Mad magazine, edited in its 1960s and 1970s heyday by Al Feldstein, arguably was the most subversive publication on American newsstands - a comic book that, instead of superheroes' exploits, featured deft parodies of hit movies and Madison Avenue ad campaigns and biting satirical commentary on issues such as racial segregation and the Vietnam War.
A 69-year-old post office worker who renders paintings for silk scarves that retail for over $300? Yep. Recently I stumbled across a Texas Monthly article that profiled Kermit Oliver, "one of the most important living African-American painters" and the "only American artist to design a scarf for Hermès," an ultra-luxury French brand. The introverted Oliver, who still works the graveyard shift at his local Waco, Texas, post office, was first offered the gig in 1980. The president of Hermès' U.S. operations had asked Lawrence Marcus, the executive vice president of Neiman Marcus, if he knew someone who could render a Southwest-themed scarf design. Marcus suggested Oliver, and 16 scarves later, Oliver is still painting for Hermès.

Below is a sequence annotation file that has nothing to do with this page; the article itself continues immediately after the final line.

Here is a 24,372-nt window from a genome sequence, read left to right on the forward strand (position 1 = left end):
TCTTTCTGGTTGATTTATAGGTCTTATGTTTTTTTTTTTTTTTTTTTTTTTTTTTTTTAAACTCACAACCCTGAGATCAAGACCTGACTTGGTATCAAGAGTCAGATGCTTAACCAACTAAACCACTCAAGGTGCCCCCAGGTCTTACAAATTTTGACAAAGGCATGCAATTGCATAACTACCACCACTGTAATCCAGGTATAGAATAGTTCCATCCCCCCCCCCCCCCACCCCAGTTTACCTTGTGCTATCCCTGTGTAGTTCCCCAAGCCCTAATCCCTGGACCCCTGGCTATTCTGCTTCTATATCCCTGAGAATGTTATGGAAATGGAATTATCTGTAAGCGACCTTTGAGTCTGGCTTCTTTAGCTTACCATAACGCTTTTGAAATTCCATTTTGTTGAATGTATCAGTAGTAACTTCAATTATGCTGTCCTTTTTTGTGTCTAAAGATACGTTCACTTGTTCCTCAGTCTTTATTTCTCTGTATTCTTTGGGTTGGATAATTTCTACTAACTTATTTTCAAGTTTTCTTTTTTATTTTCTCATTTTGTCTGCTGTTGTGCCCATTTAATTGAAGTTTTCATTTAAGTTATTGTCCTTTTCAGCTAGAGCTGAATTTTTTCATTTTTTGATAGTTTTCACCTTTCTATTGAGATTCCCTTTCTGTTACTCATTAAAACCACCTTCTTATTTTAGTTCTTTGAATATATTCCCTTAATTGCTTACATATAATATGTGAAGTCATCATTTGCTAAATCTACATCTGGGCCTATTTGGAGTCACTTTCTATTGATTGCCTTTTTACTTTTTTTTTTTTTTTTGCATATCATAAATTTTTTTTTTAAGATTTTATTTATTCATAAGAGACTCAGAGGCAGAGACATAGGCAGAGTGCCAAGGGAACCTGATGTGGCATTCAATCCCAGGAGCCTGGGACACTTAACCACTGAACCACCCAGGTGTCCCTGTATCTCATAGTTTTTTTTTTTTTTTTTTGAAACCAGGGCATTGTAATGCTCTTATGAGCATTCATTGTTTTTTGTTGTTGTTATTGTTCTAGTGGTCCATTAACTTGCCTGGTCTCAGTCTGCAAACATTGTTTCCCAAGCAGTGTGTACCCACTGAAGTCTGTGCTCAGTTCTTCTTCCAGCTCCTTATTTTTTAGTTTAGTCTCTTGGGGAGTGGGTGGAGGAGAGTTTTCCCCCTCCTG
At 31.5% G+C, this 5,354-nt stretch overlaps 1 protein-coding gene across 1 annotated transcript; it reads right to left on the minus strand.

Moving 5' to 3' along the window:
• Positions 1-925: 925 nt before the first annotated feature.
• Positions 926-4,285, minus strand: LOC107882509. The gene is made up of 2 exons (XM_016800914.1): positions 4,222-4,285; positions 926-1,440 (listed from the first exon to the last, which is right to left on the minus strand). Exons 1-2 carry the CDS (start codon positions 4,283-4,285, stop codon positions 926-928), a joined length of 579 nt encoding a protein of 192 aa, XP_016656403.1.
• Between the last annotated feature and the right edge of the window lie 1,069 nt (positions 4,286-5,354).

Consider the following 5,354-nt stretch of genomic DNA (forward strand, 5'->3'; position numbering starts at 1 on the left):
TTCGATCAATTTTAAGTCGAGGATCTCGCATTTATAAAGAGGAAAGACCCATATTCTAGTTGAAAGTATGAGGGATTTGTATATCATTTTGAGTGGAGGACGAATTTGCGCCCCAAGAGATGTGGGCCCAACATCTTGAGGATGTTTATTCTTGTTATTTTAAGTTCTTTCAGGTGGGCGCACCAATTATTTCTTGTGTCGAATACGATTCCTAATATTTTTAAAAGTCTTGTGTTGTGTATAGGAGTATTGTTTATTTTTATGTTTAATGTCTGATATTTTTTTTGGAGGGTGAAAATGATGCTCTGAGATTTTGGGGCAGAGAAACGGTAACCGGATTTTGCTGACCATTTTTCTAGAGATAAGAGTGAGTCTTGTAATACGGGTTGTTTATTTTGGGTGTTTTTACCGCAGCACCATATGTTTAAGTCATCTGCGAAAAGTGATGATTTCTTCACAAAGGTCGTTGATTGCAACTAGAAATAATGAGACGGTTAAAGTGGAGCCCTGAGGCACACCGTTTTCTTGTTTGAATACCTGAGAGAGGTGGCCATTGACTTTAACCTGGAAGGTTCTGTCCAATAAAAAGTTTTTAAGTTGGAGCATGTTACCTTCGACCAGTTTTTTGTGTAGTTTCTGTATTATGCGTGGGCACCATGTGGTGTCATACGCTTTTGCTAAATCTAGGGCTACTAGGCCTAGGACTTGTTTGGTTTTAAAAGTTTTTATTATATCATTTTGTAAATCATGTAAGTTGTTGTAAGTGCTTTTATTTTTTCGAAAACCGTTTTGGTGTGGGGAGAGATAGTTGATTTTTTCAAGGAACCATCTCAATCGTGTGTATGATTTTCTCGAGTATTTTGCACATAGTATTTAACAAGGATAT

When you're an artist, it helps to have a wealthy patron who recognizes and supports your talent. Michelangelo, for example, was just a lowly painter's apprentice when he was discovered by Lorenzo de Medici, the most powerful man in Florence, who gave him a place to live in his mansion and supported his early work. But artist and industrial designer Mario Armond Zamparelli had a benefactor who was even wealthier and surrounded by more intrigue: Howard Hughes.
Maurice Sendak, children's book author and illustrator, best known for his work "Where the Wild Things Are" has died at age 83. Sendak was also known for several other books, including "In the Night Kitchen" and as a theater set designer. His books have become a staple of childhood reading for nearly 50 years.
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